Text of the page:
inexperience can be misleading. Orson Wells was only 25 when he directed Citizen Kane. Nevertheless I was forced to ask myself, was Zetlin capable of the kind of genius my interpretation of Beasts would have required of him or was he merely hopelessly inept and I was projecting my interpretation? Was it possible that the director, in spite of his ineptness, might still have stumbled onto a great truth? Was Beasts of the Southern Wild conscious art or accidental artifact?
I have been recently reading about Terror Management Theory and the psychology of Ernest Becker. Becker contended that much of human behavior and most of the operations of our cultural institutions are determined by our ideas of death and the strategies we devise to repress its final, grim reality. Scientists attempting to validate Becker's assertions have found ways of creatively testing
his theories and objectively confirming them. Some have even turned their attention to an expanded analysis of the strategies we have devised to repress and negate the growing awareness of the demise of the earth as a life-sustaining environment, the inexorable death of Our Mother, Gaia. These are the two salient themes in Beasts of the Southern Wildópersonal death and planetary apocalypse. Never mind that the subject, on the surface,
seems to be handled in the most clichÈ man
Mar 3 - 10:14 AM
Diego John Tutweiller
Wow, that was a lot of words.
Jul 8 - 11:51 PM
It was the worst film of the year.
Mar 1 - 09:33 PM
Mar 2 - 05:08 PM
Yes you are Lee
Aug 29 - 12:35 AM
funnily enough, this film caused more arguments between me and my husband than we have had in all our 29 years! we saw it this week and he hated it - thought it was total rubbish etc. I really got the story and liked what the director was getting across and i agree that there were scenes, images and things said that remain 'sitting' with you long after the film. the only thing i would say is that these days i find a lot of camera movement in films more difficult to watch and that combined with the grainyness of the film, although i think an important part of the 'story' and image, made it really tiring for me to watch.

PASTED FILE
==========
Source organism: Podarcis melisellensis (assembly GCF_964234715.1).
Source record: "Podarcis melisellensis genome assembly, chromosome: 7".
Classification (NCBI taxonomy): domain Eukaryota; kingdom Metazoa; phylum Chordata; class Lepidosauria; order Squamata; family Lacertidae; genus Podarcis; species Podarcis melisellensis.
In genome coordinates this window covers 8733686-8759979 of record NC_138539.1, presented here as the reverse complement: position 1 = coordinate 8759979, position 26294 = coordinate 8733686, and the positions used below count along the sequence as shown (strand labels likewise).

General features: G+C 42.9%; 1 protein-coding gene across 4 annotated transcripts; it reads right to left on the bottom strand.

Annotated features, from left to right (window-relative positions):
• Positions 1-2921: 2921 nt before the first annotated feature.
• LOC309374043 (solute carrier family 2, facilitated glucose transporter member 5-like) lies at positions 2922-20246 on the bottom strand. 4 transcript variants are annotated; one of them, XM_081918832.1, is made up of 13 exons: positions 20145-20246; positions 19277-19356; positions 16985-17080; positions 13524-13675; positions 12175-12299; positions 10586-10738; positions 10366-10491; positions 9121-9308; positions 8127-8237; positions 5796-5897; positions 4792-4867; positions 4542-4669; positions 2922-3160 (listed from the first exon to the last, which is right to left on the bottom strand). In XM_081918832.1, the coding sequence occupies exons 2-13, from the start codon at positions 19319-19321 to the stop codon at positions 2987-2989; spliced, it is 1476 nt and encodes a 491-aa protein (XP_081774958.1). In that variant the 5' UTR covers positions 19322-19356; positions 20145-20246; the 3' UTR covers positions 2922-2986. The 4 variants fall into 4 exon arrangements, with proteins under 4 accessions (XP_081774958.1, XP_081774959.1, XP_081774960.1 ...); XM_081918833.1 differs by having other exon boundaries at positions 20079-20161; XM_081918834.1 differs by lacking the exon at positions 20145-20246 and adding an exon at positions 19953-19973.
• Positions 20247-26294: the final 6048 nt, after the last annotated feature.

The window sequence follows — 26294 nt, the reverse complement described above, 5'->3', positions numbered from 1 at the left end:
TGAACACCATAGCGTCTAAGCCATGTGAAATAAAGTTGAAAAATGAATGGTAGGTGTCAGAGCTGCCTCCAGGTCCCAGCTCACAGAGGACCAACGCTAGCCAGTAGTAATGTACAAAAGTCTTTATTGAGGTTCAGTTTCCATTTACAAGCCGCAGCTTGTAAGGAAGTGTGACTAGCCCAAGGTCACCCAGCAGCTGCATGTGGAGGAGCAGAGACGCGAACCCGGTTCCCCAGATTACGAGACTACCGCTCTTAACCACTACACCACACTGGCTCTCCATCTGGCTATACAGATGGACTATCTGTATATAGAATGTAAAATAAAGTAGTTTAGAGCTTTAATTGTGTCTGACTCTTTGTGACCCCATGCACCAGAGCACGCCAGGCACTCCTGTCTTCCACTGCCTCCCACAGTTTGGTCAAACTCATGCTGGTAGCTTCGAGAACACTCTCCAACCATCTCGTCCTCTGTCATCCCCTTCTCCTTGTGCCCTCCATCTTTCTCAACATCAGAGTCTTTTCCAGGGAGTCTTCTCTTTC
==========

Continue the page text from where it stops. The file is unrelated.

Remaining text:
Mar 1 - 08:13 AM
He also said Django was Tarantino's finest film. It wasn't.
Jan 15 - 09:12 PM
Yeah, it was
Feb 25 - 05:12 PM
Jul 8 - 11:52 PM
Smithey's review of this movie is the worst review I've ever read. He's a terrible critic. This movie was brilliant in so many ways. There are scenes and images that I will never forget.
Jan 15 - 05:02 PM
Mar 27 - 12:51 PM
Brilliant is in the eyes of the beholder when it comes to art. Maturity is accepting someones opinion that is different from your own without attempting to cut them down making you look like a child.
Aug 29 - 12:43 AM
This movie is terribly overrated.
Jan 13 - 07:29 PM
Check out this guys other reviews of movies, it made me start thinking about asking Rotten Tomatoes to put more strict filters on whos opinions count
Jan 12 - 01:25 PM
This man is a terrible critic. Did he think this fantastical drama was supposed to be about real child rearing techniques, or real situations for that matter? His review was a waste of time.
Jan 11 - 01:54 PM
so because his opinion is different from yours he is a terrible critic? Hmmm sounds a bit immature to me.
Aug 29 - 12:44 AM
The apotheosis of troll.
Jan 10 - 06:06 PM
Really, Mr. Smithey? The worst film of the year? Maybe you should stop proclaiming yourself the 'smartest critic in the world' after this.
Dec 27 - 07:43 PM
What's sad is he considers himself the world's smartest critic
Dec 1 - 06:55 PM
If he needs to say he is the world's smartest critic, I think it's because nobody else will
Feb 9 - 03:22 PM
Wow. This critic is about as far off base as one can be. Very weird review for such a great film. I would disregard it completely.
Nov 22 - 10:30 PM
That's exactly what I thought when I read his comments. He's on a different planet. He must be miserable, I would hate to be him.
Nov 27 - 02:37 PM